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Current Developments in the Commercial Divisions of the
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Posted: December 11, 2020

Whether Particular Words Are Defamatory Is for a Court to Determine in the First Instance

On December 3, 2020, the First Department issued a decision in Savitt v. Cantor, 2020 NY Slip Op. 07305, holding that whether particular words are defamatory presents a legal question to be resolved by the court in the first instance, explaining:

The complaint fails to state a cause of action for slander or libel per se, as none of the allegedly defamatory statements made by defendants accuse plaintiff Leah Savitt of ineptitude in her profession, and the complaint does not allege how, if at all, her professional reputation was damaged by the offending statements. Contrary to plaintiff’s contention that the motion court improperly determined on a motion to dismiss that the remarks were not defamatory (except for one, for which no special damages were pleaded), whether particular words are defamatory presents a legal question to be resolved by the court in the first instance.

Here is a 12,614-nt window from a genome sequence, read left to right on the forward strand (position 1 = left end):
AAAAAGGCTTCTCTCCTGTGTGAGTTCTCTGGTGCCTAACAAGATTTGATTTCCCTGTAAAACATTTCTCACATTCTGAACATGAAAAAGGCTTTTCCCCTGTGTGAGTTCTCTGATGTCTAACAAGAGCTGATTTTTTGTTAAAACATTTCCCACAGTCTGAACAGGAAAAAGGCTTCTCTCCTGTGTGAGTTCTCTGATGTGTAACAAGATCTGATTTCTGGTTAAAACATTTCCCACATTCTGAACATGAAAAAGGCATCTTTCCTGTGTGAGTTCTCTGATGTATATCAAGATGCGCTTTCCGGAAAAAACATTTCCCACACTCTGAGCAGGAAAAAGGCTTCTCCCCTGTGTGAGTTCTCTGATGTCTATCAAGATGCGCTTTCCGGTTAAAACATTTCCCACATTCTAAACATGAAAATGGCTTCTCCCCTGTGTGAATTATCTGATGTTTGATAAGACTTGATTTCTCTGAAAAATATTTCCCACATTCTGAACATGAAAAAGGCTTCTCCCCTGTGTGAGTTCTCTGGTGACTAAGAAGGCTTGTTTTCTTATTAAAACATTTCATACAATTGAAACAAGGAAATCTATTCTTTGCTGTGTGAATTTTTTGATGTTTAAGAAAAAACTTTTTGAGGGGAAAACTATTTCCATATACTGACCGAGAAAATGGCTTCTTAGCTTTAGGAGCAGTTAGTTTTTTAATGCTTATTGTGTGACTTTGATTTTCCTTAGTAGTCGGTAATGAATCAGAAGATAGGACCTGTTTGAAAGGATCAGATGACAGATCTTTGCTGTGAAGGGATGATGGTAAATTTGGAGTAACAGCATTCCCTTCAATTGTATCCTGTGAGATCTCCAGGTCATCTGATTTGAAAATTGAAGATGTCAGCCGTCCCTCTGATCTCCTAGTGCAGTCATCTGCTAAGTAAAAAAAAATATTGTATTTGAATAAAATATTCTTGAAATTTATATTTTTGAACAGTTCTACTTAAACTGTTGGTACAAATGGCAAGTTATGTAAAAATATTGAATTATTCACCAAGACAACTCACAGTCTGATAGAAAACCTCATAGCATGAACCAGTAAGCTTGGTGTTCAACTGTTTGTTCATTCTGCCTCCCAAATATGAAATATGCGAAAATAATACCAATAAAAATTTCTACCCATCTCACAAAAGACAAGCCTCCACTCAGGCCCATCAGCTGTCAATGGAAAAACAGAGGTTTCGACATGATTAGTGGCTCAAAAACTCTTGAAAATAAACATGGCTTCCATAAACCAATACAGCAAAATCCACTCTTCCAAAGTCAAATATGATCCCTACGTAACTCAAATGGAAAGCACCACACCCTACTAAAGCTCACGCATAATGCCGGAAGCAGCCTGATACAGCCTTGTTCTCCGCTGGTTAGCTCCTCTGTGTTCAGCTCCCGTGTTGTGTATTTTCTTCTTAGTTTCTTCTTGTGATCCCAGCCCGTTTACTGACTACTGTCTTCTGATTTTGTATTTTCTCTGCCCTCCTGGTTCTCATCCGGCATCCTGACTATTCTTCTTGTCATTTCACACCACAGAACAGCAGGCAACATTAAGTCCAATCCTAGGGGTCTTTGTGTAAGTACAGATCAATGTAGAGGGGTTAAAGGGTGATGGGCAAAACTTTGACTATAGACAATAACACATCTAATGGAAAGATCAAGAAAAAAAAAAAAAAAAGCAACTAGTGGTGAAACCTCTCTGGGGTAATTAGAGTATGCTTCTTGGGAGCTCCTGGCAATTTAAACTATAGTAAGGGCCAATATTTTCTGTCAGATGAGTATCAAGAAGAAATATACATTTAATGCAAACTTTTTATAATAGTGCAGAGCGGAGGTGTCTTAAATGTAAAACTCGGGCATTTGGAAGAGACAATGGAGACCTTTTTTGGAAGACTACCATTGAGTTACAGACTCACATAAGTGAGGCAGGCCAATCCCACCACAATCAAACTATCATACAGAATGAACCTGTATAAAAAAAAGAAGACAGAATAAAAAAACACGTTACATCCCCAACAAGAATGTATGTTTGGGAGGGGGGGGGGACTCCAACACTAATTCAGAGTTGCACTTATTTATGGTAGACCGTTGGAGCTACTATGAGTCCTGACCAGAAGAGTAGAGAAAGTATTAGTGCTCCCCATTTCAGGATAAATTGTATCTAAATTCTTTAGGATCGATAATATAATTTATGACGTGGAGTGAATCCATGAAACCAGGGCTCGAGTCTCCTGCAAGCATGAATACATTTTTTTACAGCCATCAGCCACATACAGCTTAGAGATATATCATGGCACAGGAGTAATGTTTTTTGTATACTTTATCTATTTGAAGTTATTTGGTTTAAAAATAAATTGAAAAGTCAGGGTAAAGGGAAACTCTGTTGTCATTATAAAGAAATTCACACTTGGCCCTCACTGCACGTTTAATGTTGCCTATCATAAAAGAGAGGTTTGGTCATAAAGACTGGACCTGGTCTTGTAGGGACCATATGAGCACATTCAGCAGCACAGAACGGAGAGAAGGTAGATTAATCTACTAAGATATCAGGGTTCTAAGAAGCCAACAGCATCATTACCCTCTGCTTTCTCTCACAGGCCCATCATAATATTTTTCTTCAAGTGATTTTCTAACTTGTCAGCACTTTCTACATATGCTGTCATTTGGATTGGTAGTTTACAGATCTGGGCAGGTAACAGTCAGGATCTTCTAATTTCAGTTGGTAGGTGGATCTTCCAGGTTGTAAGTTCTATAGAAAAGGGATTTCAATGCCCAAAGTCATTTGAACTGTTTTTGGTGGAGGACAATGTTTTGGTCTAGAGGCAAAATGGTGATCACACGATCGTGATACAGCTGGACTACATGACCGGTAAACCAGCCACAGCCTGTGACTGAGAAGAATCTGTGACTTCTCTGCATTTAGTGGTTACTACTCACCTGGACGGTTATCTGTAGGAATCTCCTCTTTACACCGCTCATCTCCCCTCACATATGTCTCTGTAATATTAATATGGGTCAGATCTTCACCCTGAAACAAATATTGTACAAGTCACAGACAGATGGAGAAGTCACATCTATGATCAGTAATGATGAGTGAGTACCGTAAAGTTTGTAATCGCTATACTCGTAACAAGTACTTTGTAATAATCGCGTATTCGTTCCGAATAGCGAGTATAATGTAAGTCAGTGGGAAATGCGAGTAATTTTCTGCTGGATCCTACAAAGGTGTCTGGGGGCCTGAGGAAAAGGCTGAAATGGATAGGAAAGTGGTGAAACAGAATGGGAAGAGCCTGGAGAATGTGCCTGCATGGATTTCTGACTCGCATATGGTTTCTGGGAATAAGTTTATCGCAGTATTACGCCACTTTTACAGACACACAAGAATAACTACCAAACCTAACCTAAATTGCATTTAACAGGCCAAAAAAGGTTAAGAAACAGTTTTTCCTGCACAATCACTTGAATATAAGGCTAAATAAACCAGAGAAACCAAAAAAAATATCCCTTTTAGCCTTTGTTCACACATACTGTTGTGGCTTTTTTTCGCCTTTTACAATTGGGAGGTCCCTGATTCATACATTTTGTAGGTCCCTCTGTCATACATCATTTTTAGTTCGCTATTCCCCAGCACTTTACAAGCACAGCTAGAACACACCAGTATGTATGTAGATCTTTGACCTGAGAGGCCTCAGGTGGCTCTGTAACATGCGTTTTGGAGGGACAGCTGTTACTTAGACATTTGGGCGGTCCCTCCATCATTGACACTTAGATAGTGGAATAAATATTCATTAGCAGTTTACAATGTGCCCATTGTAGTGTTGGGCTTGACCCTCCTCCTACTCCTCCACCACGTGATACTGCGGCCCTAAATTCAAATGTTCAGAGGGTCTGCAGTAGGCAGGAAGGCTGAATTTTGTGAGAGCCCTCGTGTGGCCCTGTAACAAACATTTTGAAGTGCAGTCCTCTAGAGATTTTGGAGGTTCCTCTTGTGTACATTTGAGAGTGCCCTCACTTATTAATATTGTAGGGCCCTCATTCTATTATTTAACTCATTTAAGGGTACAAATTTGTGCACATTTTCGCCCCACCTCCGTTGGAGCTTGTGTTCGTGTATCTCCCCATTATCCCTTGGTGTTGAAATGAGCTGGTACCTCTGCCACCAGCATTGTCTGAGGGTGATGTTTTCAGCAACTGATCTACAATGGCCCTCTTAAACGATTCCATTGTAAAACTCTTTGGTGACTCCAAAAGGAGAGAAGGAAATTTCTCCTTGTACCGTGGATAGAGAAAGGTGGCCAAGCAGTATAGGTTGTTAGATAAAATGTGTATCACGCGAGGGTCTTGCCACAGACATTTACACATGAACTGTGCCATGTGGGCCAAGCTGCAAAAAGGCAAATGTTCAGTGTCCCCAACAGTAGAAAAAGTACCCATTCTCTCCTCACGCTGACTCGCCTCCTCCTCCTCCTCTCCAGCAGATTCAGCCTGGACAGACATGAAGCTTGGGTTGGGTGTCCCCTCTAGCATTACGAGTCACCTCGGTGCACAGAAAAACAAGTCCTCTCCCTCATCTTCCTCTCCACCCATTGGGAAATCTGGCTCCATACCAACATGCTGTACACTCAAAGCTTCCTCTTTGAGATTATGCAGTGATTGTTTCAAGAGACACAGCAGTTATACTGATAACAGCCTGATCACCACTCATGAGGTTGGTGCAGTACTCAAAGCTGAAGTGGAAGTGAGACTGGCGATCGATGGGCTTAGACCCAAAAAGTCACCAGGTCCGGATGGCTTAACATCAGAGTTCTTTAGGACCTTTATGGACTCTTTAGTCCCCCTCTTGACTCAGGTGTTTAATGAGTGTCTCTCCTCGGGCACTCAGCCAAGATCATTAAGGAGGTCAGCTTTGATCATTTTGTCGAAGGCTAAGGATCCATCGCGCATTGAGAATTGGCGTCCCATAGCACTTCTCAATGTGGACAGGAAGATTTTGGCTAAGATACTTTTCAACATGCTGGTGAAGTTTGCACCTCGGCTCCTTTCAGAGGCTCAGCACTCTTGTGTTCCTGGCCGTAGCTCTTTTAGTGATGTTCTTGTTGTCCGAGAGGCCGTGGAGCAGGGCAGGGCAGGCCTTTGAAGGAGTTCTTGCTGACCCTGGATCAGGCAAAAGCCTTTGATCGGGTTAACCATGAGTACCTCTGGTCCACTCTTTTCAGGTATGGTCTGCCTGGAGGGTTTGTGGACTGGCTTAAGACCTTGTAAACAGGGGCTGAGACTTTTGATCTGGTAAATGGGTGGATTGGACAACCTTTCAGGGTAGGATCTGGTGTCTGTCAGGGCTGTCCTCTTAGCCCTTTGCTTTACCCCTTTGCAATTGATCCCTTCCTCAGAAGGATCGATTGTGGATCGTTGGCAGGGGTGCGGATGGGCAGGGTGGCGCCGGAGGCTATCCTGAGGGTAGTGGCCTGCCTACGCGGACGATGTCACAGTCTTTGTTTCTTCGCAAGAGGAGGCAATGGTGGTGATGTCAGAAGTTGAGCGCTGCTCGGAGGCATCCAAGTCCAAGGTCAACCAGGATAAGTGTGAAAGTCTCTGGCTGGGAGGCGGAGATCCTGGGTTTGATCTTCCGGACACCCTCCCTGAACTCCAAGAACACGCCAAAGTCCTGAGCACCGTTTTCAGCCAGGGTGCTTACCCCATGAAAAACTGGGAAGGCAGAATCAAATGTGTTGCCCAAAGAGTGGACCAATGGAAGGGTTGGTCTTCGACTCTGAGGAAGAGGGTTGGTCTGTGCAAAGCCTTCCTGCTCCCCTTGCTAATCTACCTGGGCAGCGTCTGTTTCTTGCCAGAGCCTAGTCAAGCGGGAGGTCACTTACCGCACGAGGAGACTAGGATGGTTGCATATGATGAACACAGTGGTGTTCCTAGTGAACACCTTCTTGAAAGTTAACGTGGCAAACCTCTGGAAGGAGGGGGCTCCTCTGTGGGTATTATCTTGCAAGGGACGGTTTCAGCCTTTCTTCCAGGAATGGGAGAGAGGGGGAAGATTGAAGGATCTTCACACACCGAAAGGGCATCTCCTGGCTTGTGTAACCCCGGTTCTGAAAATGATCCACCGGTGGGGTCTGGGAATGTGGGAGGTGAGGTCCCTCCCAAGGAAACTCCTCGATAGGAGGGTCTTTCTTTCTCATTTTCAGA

(Internal quotations and citations omitted).

Civil litigation can involve claims that cause real reputational harm, but not every statement can be the subject of a defamation claim. Contact Schlam Stone & Dolan partner John Lundin at jlundin@schlamstone.com if you or a client have questions about whether statements about you or your business can be the basis for a claim for defamation.

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Posted in Commercial, Defamation
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